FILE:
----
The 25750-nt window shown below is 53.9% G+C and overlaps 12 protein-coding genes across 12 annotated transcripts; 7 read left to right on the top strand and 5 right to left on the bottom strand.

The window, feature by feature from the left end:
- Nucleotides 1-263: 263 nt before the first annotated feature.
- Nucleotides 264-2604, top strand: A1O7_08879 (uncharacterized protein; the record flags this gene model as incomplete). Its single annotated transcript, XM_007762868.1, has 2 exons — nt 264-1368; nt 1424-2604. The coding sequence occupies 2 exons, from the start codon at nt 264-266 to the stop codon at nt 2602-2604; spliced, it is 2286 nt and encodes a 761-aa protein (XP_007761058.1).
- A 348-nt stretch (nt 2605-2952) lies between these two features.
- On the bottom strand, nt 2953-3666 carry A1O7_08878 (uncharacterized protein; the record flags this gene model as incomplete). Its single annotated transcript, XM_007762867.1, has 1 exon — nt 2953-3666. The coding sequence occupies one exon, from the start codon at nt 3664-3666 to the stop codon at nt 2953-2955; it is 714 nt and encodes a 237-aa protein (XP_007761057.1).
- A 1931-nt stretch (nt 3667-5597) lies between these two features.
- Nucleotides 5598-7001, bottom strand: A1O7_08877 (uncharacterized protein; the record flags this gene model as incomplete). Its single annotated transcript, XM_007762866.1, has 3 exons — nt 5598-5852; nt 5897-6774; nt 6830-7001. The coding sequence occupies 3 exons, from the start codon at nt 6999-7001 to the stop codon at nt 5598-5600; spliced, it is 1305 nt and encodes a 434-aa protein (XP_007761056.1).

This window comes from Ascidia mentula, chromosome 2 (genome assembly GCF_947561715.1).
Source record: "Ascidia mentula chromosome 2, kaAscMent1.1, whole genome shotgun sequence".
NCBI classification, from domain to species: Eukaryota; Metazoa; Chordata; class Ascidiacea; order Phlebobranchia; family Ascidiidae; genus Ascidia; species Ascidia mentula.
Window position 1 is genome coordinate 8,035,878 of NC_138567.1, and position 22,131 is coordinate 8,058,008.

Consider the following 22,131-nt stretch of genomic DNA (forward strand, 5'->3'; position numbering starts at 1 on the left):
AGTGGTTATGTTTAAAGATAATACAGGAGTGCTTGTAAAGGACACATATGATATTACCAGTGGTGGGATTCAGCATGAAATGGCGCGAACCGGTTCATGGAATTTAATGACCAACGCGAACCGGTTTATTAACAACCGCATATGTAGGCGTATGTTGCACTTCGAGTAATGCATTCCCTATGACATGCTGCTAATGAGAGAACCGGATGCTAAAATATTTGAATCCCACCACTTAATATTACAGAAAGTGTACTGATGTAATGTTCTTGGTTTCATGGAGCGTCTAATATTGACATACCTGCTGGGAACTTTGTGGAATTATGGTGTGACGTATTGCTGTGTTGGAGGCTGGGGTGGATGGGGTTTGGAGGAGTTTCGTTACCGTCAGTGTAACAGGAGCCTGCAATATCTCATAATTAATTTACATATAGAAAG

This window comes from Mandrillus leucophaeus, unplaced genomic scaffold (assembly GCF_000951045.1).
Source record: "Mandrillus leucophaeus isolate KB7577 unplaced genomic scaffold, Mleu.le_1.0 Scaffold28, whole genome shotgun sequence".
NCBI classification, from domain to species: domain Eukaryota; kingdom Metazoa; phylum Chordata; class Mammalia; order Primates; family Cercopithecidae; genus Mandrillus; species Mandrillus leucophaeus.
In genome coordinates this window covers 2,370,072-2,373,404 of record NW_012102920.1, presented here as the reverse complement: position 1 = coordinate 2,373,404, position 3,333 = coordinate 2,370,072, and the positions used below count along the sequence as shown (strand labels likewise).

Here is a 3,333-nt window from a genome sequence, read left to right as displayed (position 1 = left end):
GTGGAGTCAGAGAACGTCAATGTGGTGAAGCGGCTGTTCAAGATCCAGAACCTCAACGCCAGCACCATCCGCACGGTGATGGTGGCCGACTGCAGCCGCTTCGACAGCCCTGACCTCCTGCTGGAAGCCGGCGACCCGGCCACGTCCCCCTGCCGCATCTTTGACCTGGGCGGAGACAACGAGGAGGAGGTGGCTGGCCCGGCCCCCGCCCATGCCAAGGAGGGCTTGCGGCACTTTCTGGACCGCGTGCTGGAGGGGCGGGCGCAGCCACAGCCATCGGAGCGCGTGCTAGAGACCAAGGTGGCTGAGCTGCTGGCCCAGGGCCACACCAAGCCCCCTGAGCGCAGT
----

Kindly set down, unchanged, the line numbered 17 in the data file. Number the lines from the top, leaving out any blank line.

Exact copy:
NCBI classification, from domain to species: domain Eukaryota; kingdom Metazoa; phylum Chordata; class Mammalia; order Primates; family Cercopithecidae; genus Mandrillus; species Mandrillus leucophaeus.